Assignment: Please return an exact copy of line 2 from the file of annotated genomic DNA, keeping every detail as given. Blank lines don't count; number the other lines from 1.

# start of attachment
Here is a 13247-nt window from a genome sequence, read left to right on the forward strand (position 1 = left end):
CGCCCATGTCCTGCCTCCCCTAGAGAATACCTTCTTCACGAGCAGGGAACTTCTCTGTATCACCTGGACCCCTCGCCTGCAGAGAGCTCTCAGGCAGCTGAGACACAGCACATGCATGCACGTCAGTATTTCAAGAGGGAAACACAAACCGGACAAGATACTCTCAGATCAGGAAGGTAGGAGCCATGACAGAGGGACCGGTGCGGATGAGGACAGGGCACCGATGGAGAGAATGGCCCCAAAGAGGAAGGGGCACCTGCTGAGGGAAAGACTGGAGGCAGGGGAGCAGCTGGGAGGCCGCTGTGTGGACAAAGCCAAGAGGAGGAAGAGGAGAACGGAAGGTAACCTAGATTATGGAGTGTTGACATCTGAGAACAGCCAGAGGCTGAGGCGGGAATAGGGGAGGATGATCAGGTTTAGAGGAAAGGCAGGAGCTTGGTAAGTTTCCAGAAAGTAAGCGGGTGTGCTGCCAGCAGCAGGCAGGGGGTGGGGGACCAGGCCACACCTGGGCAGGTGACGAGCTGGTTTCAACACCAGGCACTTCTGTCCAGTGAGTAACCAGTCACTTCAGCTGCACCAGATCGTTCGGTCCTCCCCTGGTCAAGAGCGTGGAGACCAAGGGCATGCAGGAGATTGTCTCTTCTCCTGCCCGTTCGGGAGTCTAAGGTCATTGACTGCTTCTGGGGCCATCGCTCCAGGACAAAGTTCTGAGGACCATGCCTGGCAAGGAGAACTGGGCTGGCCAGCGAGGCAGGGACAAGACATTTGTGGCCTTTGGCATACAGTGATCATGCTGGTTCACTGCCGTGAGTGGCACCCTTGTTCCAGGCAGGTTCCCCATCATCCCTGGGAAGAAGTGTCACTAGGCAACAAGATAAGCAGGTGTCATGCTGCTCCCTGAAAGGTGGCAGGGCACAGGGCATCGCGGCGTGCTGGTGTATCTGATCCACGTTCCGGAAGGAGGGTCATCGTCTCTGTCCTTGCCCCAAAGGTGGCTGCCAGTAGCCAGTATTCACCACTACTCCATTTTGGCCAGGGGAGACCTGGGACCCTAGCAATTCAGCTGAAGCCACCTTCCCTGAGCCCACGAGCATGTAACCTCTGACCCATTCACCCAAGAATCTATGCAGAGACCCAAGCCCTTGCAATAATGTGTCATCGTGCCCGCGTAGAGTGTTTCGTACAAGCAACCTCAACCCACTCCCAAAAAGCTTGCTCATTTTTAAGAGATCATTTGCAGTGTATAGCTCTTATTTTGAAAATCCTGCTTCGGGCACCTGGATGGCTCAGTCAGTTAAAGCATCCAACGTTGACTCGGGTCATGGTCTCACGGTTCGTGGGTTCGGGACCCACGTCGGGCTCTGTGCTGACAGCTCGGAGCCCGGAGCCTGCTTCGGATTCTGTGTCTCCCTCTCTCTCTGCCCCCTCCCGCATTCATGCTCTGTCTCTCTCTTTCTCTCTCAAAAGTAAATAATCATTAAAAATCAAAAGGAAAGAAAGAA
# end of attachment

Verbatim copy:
CGCCCATGTCCTGCCTCCCCTAGAGAATACCTTCTTCACGAGCAGGGAACTTCTCTGTATCACCTGGACCCCTCGCCTGCAGAGAGCTCTCAGGCAGCTGAGACACAGCACATGCATGCACGTCAGTATTTCAAGAGGGAAACACAAACCGGACAAGATACTCTCAGATCAGGAAGGTAGGAGCCATGACAGAGGGACCGGTGCGGATGAGGACAGGGCACCGATGGAGAGAATGGCCCCAAAGAGGAAGGGGCACCTGCTGAGGGAAAGACTGGAGGCAGGGGAGCAGCTGGGAGGCCGCTGTGTGGACAAAGCCAAGAGGAGGAAGAGGAGAACGGAAGGTAACCTAGATTATGGAGTGTTGACATCTGAGAACAGCCAGAGGCTGAGGCGGGAATAGGGGAGGATGATCAGGTTTAGAGGAAAGGCAGGAGCTTGGTAAGTTTCCAGAAAGTAAGCGGGTGTGCTGCCAGCAGCAGGCAGGGGGTGGGGGACCAGGCCACACCTGGGCAGGTGACGAGCTGGTTTCAACACCAGGCACTTCTGTCCAGTGAGTAACCAGTCACTTCAGCTGCACCAGATCGTTCGGTCCTCCCCTGGTCAAGAGCGTGGAGACCAAGGGCATGCAGGAGATTGTCTCTTCTCCTGCCCGTTCGGGAGTCTAAGGTCATTGACTGCTTCTGGGGCCATCGCTCCAGGACAAAGTTCTGAGGACCATGCCTGGCAAGGAGAACTGGGCTGGCCAGCGAGGCAGGGACAAGACATTTGTGGCCTTTGGCATACAGTGATCATGCTGGTTCACTGCCGTGAGTGGCACCCTTGTTCCAGGCAGGTTCCCCATCATCCCTGGGAAGAAGTGTCACTAGGCAACAAGATAAGCAGGTGTCATGCTGCTCCCTGAAAGGTGGCAGGGCACAGGGCATCGCGGCGTGCTGGTGTATCTGATCCACGTTCCGGAAGGAGGGTCATCGTCTCTGTCCTTGCCCCAAAGGTGGCTGCCAGTAGCCAGTATTCACCACTACTCCATTTTGGCCAGGGGAGACCTGGGACCCTAGCAATTCAGCTGAAGCCACCTTCCCTGAGCCCACGAGCATGTAACCTCTGACCCATTCACCCAAGAATCTATGCAGAGACCCAAGCCCTTGCAATAATGTGTCATCGTGCCCGCGTAGAGTGTTTCGTACAAGCAACCTCAACCCACTCCCAAAAAGCTTGCTCATTTTTAAGAGATCATTTGCAGTGTATAGCTCTTATTTTGAAAATCCTGCTTCGGGCACCTGGATGGCTCAGTCAGTTAAAGCATCCAACGTTGACTCGGGTCATGGTCTCACGGTTCGTGGGTTCGGGACCCACGTCGGGCTCTGTGCTGACAGCTCGGAGCCCGGAGCCTGCTTCGGATTCTGTGTCTCCCTCTCTCTCTGCCCCCTCCCGCATTCATGCTCTGTCTCTCTCTTTCTCTCTCAAAAGTAAATAATCATTAAAAATCAAAAGGAAAGAAAGAA